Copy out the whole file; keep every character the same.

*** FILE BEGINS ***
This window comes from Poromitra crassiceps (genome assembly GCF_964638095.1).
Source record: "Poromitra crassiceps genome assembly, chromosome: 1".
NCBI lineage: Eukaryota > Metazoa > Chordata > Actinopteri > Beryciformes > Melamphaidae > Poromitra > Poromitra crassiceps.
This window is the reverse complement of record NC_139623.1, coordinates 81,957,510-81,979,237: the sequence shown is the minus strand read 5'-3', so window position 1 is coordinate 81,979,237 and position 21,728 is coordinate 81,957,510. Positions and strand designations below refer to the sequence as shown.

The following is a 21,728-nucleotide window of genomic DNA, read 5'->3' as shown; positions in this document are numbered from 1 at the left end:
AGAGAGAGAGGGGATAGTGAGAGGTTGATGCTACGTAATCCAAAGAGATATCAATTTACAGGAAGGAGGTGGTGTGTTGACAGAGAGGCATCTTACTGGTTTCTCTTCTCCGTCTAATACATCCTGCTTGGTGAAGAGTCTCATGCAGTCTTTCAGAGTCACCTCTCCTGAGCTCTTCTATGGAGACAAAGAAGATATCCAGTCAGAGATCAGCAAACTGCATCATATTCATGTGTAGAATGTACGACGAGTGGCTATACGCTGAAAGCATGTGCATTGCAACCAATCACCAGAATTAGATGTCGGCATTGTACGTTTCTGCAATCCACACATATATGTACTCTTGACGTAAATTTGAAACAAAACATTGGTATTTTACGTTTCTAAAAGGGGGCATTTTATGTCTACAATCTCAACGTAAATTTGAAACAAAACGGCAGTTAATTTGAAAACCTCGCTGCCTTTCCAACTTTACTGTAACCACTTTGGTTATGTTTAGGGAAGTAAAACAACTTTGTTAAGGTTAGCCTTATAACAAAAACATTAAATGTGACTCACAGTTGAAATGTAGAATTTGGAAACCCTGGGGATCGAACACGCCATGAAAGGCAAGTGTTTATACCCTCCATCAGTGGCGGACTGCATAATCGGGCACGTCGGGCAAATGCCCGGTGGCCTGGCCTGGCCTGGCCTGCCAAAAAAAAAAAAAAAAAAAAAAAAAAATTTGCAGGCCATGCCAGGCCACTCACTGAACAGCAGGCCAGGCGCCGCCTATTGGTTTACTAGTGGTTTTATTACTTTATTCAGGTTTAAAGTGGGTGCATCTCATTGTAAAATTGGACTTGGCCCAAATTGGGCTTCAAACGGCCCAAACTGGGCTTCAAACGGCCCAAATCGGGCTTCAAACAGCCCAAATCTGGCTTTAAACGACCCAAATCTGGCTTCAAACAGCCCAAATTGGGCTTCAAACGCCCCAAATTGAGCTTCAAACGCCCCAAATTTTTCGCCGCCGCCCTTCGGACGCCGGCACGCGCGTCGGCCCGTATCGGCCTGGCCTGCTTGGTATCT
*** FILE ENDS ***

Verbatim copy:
This window comes from Poromitra crassiceps (genome assembly GCF_964638095.1).
Source record: "Poromitra crassiceps genome assembly, chromosome: 1".
NCBI lineage: Eukaryota > Metazoa > Chordata > Actinopteri > Beryciformes > Melamphaidae > Poromitra > Poromitra crassiceps.
This window is the reverse complement of record NC_139623.1, coordinates 81,957,510-81,979,237: the sequence shown is the minus strand read 5'-3', so window position 1 is coordinate 81,979,237 and position 21,728 is coordinate 81,957,510. Positions and strand designations below refer to the sequence as shown.

The following is a 21,728-nucleotide window of genomic DNA, read 5'->3' as shown; positions in this document are numbered from 1 at the left end:
AGAGAGAGAGGGGATAGTGAGAGGTTGATGCTACGTAATCCAAAGAGATATCAATTTACAGGAAGGAGGTGGTGTGTTGACAGAGAGGCATCTTACTGGTTTCTCTTCTCCGTCTAATACATCCTGCTTGGTGAAGAGTCTCATGCAGTCTTTCAGAGTCACCTCTCCTGAGCTCTTCTATGGAGACAAAGAAGATATCCAGTCAGAGATCAGCAAACTGCATCATATTCATGTGTAGAATGTACGACGAGTGGCTATACGCTGAAAGCATGTGCATTGCAACCAATCACCAGAATTAGATGTCGGCATTGTACGTTTCTGCAATCCACACATATATGTACTCTTGACGTAAATTTGAAACAAAACATTGGTATTTTACGTTTCTAAAAGGGGGCATTTTATGTCTACAATCTCAACGTAAATTTGAAACAAAACGGCAGTTAATTTGAAAACCTCGCTGCCTTTCCAACTTTACTGTAACCACTTTGGTTATGTTTAGGGAAGTAAAACAACTTTGTTAAGGTTAGCCTTATAACAAAAACATTAAATGTGACTCACAGTTGAAATGTAGAATTTGGAAACCCTGGGGATCGAACACGCCATGAAAGGCAAGTGTTTATACCCTCCATCAGTGGCGGACTGCATAATCGGGCACGTCGGGCAAATGCCCGGTGGCCTGGCCTGGCCTGGCCTGCCAAAAAAAAAAAAAAAAAAAAAAAAAAATTTGCAGGCCATGCCAGGCCACTCACTGAACAGCAGGCCAGGCGCCGCCTATTGGTTTACTAGTGGTTTTATTACTTTATTCAGGTTTAAAGTGGGTGCATCTCATTGTAAAATTGGACTTGGCCCAAATTGGGCTTCAAACGGCCCAAACTGGGCTTCAAACGGCCCAAATCGGGCTTCAAACAGCCCAAATCTGGCTTTAAACGACCCAAATCTGGCTTCAAACAGCCCAAATTGGGCTTCAAACGCCCCAAATTGAGCTTCAAACGCCCCAAATTTTTCGCCGCCGCCCTTCGGACGCCGGCACGCGCGTCGGCCCGTATCGGCCTGGCCTGCTTGGTATCT